Generally when things "set" a value (think Aldor Peacekeeper), it becomes the new baseline. Any "auras" that affect that value apply after the effect that is applying the new baseline. Think about a minion next to a Dire Wolf Alpha. If you Aldor Peacekeeper that minion, his new Attack will be 2, not 1. It's because the Aura applies after the "set" power. This hasn't always worked correctly in the past, but if you Aldor a Small-Time Buccaneer who is being buffed by his power - his power is an Aura, and so the resulting minion would have 3 Attack.
We think the Bright-Eyed Scout + Second-Rate Bruiser interaction wasn't correct, and it caused us to re-evaluate Cost-Setting and how it interacted with Cost-Adjusting Auras.
Here's the discussion the engineers and designers had regarding Sea Witch:
The Naga Sea Witch interaction can work out in one of two ways:
If you draw a Second-Rate Bruiser while Naga Sea Witch is already in play, Second-Rate Bruiser’s cost will be reduced by 2 if your opponent has 3 or more minions.
If you have a Second-Rate Bruiser already in hand and play a Naga Sea Witch, that Bruiser will always cost 5, no matter how many minions your opponent has. If it gets a Thaurissan tick, it goes down to 4. If the Naga Sea Witch leaves play, Second-Rate Bruiser’s cost will be reduced by 2 if your opponent has 3 or more minions, while keeping the Thaurissan tick making it cost 1 less – leaving it with a cost of either 4 or 2.
This distinction happens because in the first case, Naga Sea Witch’s timestamp will be earlier than SRB’s, so SRB applies last. In the second case, SRB’s modifier has an earlier timestamp, so Naga Sea Witch applies last.
Why this feels wrong: We have a very clear precedent that card text modifiers apply last, after any external stat-setting effect occurs.
Tar Creeper, Tar Lurker, Tar Lord, Lightspawn, Cogmaster, Old Murk Eye, Goblin Sapper - All of these cards give themselves a modifier that alters one of their own stats. If you play a stat-setting effect on one of them, their text still applies. The Tar minions will always get their attack bonus, even after being affected by Crystal Core, Aldor Peacekeeper, Sunkeeper Tarim, Dinosize or any other effect.
The proposal is this: Cards that modify their own cost should work in this exact same way. Second-Rate Bruiser’s ability is in the same category as Tar Creeper’s ability – it modifies one of its stats when a condition is met. This would standardize their behavior, making them on the whole feel more intuitive and consistent, as well as making our lives easier by making the rules more predictable.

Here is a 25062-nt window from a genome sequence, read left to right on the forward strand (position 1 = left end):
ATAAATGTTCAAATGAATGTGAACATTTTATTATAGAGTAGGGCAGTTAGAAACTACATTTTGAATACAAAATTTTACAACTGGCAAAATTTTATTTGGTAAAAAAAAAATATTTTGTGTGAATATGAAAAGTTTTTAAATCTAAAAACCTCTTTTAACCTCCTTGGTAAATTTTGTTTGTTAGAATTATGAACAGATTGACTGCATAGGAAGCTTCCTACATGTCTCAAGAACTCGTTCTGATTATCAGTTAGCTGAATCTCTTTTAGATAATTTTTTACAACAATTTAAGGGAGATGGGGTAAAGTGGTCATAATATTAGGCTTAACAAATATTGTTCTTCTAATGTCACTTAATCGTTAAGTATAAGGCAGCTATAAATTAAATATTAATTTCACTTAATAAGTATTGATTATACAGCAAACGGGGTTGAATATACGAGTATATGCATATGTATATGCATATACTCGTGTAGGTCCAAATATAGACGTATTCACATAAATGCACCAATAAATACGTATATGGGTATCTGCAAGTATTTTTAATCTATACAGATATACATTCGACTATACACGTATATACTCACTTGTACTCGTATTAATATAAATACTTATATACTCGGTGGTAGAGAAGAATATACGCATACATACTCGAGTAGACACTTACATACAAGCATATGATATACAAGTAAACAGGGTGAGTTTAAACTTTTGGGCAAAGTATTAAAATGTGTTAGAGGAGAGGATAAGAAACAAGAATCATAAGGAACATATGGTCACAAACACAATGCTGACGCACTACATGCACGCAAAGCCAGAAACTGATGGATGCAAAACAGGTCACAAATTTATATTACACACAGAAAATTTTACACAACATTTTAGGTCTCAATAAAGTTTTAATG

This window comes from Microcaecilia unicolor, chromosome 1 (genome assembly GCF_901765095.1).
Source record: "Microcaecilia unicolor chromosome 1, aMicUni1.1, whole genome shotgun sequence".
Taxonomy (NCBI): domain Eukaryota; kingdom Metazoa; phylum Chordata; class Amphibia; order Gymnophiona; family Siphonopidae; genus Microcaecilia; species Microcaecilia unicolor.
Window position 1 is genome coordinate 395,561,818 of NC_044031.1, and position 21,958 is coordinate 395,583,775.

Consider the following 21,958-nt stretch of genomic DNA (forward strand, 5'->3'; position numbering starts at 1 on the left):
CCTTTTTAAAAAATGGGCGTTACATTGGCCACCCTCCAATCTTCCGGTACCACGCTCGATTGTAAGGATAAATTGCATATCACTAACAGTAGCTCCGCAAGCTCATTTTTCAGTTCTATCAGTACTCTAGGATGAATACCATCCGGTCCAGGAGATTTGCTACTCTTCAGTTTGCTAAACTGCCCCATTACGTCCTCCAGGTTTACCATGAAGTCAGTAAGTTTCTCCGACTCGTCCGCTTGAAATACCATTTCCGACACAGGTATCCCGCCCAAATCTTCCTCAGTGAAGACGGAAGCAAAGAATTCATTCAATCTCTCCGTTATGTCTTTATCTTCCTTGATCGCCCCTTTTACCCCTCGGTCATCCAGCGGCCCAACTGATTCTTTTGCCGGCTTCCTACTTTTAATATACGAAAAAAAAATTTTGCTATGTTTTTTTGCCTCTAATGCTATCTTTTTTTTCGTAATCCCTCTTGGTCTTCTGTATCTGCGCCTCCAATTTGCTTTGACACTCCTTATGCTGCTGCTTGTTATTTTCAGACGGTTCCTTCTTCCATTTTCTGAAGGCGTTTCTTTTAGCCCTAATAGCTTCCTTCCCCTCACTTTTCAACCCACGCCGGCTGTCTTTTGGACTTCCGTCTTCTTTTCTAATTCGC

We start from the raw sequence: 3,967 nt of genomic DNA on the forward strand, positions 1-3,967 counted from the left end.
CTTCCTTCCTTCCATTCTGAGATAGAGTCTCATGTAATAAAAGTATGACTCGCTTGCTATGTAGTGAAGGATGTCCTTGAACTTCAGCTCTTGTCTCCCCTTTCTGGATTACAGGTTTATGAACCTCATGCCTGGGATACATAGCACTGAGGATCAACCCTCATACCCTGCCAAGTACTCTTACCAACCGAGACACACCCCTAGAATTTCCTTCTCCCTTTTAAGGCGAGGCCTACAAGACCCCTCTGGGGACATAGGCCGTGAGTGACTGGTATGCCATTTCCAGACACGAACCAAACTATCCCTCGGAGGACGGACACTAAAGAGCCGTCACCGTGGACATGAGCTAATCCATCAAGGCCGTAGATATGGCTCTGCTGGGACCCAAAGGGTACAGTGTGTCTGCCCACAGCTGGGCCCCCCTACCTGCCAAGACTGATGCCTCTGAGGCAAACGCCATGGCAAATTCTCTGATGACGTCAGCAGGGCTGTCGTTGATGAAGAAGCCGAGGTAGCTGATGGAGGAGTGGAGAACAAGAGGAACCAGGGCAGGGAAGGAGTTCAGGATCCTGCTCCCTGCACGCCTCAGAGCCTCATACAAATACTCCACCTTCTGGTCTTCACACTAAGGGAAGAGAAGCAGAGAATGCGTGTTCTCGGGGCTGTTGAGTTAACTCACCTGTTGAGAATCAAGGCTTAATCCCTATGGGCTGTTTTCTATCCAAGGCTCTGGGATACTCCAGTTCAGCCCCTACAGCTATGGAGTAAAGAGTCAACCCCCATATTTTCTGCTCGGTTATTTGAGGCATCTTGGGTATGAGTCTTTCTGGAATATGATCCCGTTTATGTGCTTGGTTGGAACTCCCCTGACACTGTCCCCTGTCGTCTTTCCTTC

If Naga Sea Witch is in play: Cards in hand cost 5, then their text is applied.
If Aviana is in play: Cards in hand cost 1, then their text is applied.
If Aviana, Naga Sea Witch, Pint-Sized Summoner, Summoning Portal and Mana Wraith are in play: Cards in play apply their effects in the order that they came into play, then each card in hand applies its own text last.
If I draw a Molten Giant with Bright-Eyed Scout: Molten Giant’s cost is 5, minus the damage I’ve taken. If I’m at 25 health, it costs 0.
If I draw a Molten Giant with Bright-Eyed Scout while Aviana is in play: Aviana applies, making Molten Giant cost 1. Bright-Eyed Scout’s enchantment then applies, making Molten Giant cost 5. Finally, Molten Giant’s text applies, making it cost 5 minus HealthLost.
We made the change because we think these rules are easier to understand because they're more consistent with other parts of the game, not because we wanted to buff Naga Sea Witch. We were worried about it's power level and have been watching the play/win reports in Wild. Right now it's not one of the best decks, but it could grow in winrate as players get more practice. If it does become a big problem, we'd probably nerf Naga Sea Witch, rather than reverting the rules change.
@Sherminator I try my best to keep from polluting the space here with garbage. Figured that not all information had been published everywhere, and people deserve their chance to learn and grow. I would hope others carry this same sense of principle about themselves, lest they prefer being mostly useless to the process of exchanging information.